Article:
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The VfW files of the SIF codec make the 32-bit VirtualDub crash at opening.
The 64-bit VirtualDub(2) doesn't crash at opening, but I uninstalled the codec anyway before trying to run a test encode.
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Old 18th September 2022, 08:30   #7  |  Link
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The media-autobuild suite has a feature to support custom scripts to modify the default preparation of projects to be built. You can write shell scripts to put in special named folders which are executed to pre-update and pre-compile additional libraries and add command line parameters to compiler calls. If you know how...

I do not really know how. Could try and fail several times on my own. But would appreciate some experienced support.
_

PS: Regarding the crash in 32 bit code, El Heggunte posted a report that sounds like the code works only in 64 bit CPU mode.

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We use SSE 4.1 instructions in the current version and it will not work on the systems without SSE 4.1 support
This is only temporarily since we did not finish some functions on pure C. It will be corrected in upcoming versions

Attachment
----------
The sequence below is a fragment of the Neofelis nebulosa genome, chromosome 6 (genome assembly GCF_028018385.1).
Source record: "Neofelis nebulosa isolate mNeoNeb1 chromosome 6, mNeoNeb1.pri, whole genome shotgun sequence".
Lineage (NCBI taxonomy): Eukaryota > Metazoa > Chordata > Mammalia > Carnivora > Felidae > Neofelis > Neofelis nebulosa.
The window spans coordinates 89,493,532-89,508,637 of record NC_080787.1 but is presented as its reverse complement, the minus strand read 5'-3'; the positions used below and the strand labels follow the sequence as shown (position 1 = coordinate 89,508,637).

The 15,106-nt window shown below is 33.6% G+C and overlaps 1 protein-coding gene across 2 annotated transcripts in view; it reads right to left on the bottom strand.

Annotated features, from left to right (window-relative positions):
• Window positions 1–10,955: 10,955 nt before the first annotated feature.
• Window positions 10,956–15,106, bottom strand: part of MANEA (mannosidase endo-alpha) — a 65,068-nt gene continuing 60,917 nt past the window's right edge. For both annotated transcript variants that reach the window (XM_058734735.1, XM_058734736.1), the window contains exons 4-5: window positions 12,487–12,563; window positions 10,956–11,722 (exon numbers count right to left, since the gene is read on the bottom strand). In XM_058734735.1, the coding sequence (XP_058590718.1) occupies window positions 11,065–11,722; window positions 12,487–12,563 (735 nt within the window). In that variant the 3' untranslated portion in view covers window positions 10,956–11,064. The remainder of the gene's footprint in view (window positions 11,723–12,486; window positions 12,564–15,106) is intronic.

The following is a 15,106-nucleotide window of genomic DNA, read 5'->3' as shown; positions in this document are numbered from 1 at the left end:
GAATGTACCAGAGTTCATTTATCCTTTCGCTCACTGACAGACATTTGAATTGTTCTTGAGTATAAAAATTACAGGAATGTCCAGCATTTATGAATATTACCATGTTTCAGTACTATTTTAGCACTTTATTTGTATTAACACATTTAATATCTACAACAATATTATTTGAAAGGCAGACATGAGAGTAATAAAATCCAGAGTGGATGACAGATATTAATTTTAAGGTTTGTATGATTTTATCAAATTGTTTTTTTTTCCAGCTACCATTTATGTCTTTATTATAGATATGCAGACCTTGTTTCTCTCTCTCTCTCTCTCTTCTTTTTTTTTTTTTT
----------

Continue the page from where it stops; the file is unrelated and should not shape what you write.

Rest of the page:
But the error message does not really relate. The CPU where it was reported does support SSE 4.1, in general. But I believe SIMD instructions need special constraints in 32 vs. 64 bit CPU modes.
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Old 18th September 2022, 15:09   #8  |  Link
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Quote:
Originally Posted by LigH View Post
SIF is a patented wavelet image compression algorithm implementing a Simplified Interpolation Filter. It has been explained in this thread about the SIF1 codec.

Video compression based on wavelets has been tried with many different approaches, yet a "holy grail" is not found.
I'm stil surprised no one has done simple thing like partial resolution decoding with partial data read at the same time.

Currently huge amount of data is stored in the cloud and a lot of it is UHD. There are plenty cases when we need to see proxy preview or take just HD version of it and currently this is done at relatively big cost (also bandwidth wise) due to egress fees. We read full UHD data just to see eg. 1024x576 preview. There are ways to solve it, but they stil cost time and money. As far as I've been told for wavelet based codec it should be easy to adjust it the way that for eg. HD only "needed" portion of data is read from the source, which would reduce costs and bandwidth massively without any intermediate processes.